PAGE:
One of two sets of cameras known as SuperWASP. The batteries hunt for extrasolar planets by looking for transits among millions of stars at a time.
Astronomers have struggled for centuries to find our solar system's planets, let alone any outside of our relatively puny cosmic neighborhood.
Yet during only the past 13 years, observers have tracked down nearly 300 distant bodies beyond our system thanks to rapid advances in ground-based telescope technology and methods.
Ten worlds alone were identified by a group of astronomers in the past six months using earthbound instruments, and another team of scientists just announced they have found the youngest-ever planetary infant. The hunt for the first Earth-like planet, however, is still on.
Observers discussed the state of their search for extrasolar planets, as worlds beyond the solar system are known, during the Royal Astronomical Society's National Astronomy Meeting in Belfast, U.K., this week.
Extrasolar planets are tough for telescopes to detect unless the objects are about the size of Jupiter, which is why astronomers rely on unique methods to find the elusive bodies.
Periodic wiggles in stellar movement can signal an orbiting world's gravitational tug on its star. Another method looks for dips in stellar brightness called transits ? when planets pass directly in front of a star and block out some of the light.
Instead of spending weeks babysitting single stars to seek out gravitational wiggles, as many planet-hunters do, some European astronomers are monitoring millions of stars with inventive camera setups such as one called SuperWASP.
?SuperWASP is now a planet-finding production line," said Don Pollacco, a SuperWASP project member and a Queen?s University Belfast (QUB) astronomer.
In the past six months alone, Pollacco said, the project's two batteries of cameras in South Africa and the Canary Islands have pinpointed 10 new planets, for which SuperWASP has also estimated size and mass.
"[It] will revolutionize the detection of large planets and our understanding of how they were formed," Pollacco said of the new planet-hunting program. "It?s a great triumph for European astronomers.?
In addition to the 10 new extrasolar recruits ? the comprehensive exoplanet count now totals 277 ? another group of astronomers said they've located an embryonic star younger than any seen before with the Very Large Array of radio telescopes in New Mexico.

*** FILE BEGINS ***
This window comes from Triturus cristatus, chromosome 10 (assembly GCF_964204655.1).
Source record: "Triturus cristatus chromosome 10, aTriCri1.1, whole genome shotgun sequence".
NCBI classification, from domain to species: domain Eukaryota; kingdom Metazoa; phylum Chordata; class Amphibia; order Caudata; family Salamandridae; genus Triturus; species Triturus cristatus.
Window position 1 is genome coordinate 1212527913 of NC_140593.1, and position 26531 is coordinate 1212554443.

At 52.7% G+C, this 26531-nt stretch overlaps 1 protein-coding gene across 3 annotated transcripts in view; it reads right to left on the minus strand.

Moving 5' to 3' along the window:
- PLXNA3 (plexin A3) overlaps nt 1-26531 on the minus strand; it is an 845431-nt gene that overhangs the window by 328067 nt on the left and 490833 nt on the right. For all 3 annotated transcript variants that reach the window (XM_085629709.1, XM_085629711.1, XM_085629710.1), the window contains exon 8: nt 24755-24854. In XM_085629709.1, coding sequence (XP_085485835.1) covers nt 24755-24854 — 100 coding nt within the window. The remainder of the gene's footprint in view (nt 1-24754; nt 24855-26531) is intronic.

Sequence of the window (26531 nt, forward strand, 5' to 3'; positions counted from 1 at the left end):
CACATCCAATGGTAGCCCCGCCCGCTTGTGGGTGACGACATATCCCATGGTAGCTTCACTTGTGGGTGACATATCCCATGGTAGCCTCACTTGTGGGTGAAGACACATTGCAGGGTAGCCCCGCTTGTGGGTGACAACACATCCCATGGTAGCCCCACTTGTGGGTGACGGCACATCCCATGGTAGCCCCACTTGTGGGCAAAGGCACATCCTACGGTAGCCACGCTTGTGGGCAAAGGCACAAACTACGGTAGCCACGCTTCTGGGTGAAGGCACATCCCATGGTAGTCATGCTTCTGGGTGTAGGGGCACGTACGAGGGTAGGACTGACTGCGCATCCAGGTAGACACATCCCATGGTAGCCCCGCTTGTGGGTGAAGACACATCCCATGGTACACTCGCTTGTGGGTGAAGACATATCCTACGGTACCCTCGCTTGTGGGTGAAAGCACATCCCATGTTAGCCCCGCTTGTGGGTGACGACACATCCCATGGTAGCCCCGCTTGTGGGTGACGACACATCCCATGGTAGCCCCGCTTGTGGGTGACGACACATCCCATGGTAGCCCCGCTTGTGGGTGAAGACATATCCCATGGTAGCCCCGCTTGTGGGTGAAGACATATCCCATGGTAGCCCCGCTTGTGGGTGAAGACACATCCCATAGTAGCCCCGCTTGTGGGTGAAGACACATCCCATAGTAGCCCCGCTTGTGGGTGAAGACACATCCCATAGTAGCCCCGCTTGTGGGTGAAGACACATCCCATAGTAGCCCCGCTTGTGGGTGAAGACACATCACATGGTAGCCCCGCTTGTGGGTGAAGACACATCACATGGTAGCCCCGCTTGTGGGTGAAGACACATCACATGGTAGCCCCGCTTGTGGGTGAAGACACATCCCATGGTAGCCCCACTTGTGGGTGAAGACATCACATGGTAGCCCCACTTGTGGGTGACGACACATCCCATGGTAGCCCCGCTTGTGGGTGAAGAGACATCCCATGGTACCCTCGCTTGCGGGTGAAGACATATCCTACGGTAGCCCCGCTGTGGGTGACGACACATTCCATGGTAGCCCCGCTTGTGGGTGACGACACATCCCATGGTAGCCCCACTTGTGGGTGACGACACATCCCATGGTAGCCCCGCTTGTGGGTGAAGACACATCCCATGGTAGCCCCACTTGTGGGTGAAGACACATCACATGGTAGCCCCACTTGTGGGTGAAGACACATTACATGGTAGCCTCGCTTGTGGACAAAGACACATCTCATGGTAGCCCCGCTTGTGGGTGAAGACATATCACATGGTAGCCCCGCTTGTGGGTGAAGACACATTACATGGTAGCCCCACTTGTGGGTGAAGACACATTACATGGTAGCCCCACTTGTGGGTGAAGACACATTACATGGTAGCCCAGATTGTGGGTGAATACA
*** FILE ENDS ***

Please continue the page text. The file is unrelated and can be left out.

The group, led by Jane Greaves of the University of St. Andrews in Scotland, found the 100,000-year-old fetal planet about 520 light-years away in the constellation Taurus
?The new object, designated HL Tau b, is the youngest planetary object ever seen," said Anita Richards, an astronomer at the U.K. Jodrell Bank Centre for Astrophysics.
Richards, who worked with Greaves' team to describe the infant planet, said it's just 1 percent as old as the young planet found in orbit around the star TW Hydrae last year.
"We see a distinct orbiting ball of gas and dust, which is exactly how a very young protoplanet should look," Greaves said, noting the far-younger planet should take on a Jupiter-like essence in millions of years.
Although astronomers are developing large, space-based projects to hunt for Earth-like planets ? such as the Jet Propulsion Lab's proposed Terrestrial Planet Finder ? ground-based observers aren't sitting idly by.
In hopes of finding small rocky planets, some U.K. astronomers are using a special camera known as "RISE" that is mounted onto the Liverpool Telescope in England. The device rapidly photographs a portion of the sky and compares the brightness of stars and large extrasolar planets from image to image.
If there's any dimming, said Neale Gibson, also a QUB astronomer, the instrument will find it and reveal if small rocky planets are disturbing the orbits of hot, gassy planets.
"RISE will allow us to observe and time the transits of extrasolar planets very accurately," Gibson said. "If Earth-mass planets are present in nearby orbits ? we will see their effect on the orbit of the larger transiting planets.?
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